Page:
Gandhi’s newspaper, ‘Indian Opinion’, featured reports on discrimination against Africans by the Europeans. Reports on segregations of the ‘coloured’ vs the ‘whites’ were written, for which Gandhi felt the need non-violent protest (Satyāgraha). He voiced these concerns in further speeches, inciting South Africans to pursue the path of ‘non-violent resistance’. His book, ‘Satyagraha in South Africa’, he defends the cultural traditions of Africa, as they had a ‘perfect grasp of the distinction between truth and falsehood’.
In Gandhi‘s contact with leaders of the African National Congress, civil right activists from the US such as the Howard Thurman, the future mentor of Martin Luther King, he showed a persistent attention to detail regarding the concerns of African-Americans. Gandhi enquired regarding lyinching, voting rights, education etc. As time progressed, he instructed South African Indians to merge with the struggles of the natives. In his famous article against the arrestors of South African protests, he insisted that, ‘it is time white men learnt to treat every human being as their equal.’ This displays Gandhi’s progressive outlook towards Africans throughout his life.
Gandhi had transformed his views on the perception of a race that originated from the African continent. Is it deemed fair to judge him solely based on his former views, which were undeniably the product of colonial attitudes towards other races? Can one event in an individual’s life be the cause of a lifetime of blame? Can the ‘Father of the Nation (of India)’ be viewed merely for his ‘racist remarks’, thus ignoring his lifelong momentous contribution to the Indian independence movement?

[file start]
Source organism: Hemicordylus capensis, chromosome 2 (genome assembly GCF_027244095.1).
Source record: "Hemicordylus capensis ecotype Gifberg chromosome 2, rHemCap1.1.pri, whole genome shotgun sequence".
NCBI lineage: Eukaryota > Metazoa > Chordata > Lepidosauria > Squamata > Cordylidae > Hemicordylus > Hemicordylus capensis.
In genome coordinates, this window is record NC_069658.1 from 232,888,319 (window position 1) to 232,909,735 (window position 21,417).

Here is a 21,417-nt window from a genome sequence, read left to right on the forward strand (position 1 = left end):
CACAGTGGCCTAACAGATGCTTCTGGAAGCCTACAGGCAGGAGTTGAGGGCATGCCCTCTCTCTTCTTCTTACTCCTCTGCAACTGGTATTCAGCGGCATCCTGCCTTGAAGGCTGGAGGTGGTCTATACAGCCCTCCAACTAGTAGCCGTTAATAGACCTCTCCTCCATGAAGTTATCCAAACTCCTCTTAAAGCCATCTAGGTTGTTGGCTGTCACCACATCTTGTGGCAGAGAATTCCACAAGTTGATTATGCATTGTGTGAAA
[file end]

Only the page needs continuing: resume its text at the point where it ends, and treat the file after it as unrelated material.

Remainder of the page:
It cannot be ignored, that one of the most influential anti-colonial figures in history during the 20th century, Gandhi, served as an inspiration for Nelson Mandela’ anti-apartheid struggle in South Africa, and Martin Luther King’s racial justice movement in America!
The statues should not be torn down for this reason. However, the BLM movement has sparked an interesting debate: should we continue to venerate historical figures, whilst ignoring problematic aspects of their personal lives? It is important for people to be aware of Gandhi’s more concerning views regarding caste, patriarchy, religious tensions which led to partition etc., in order to have a balanced view on whether to venerate him unquestionably or not.
A peculiar aspect of Gandhi’s life is often avoided by Indians, and caricatured by the West. To both cultures, his approach to ‘Brahmacharya’ (self-control for spiritual progress, loosely: celibacy) in his ‘celibacy tests‘ after the death of his wife. He shared his bed with naked young women, without engaging in any sexual relations. If successful in abstinence, he would have attained the height of Brahmacharya. This was important to him, to reaffirm his purity. He felt that the he was partially to blame for the communal violence which occurred, due to the imperfections within him. He strongly believed that these imperfections came as a result of the failings of his celibacy. Neither the young women nor Gandhi caused any harm to each other. These ‘experiments’ were a ‘private affair’, and regardless of whether they make sense to the modern day reader, they were Gandhi’s way of coming to terms with the failings around him, despite his best efforts.
Mahatma Gandhi’s closest aides included women.
As seen in the example of the ‘celibacy tests’, it is pertinently these ‘flaws’ and the journey undertaken for their atonement, that make him exceptional. The life of Gandhi, and other revered figures, serve as an inspiration to the common man to confront their inner demons and prejudices, rather than figures who have led life with a ‘clean slate’.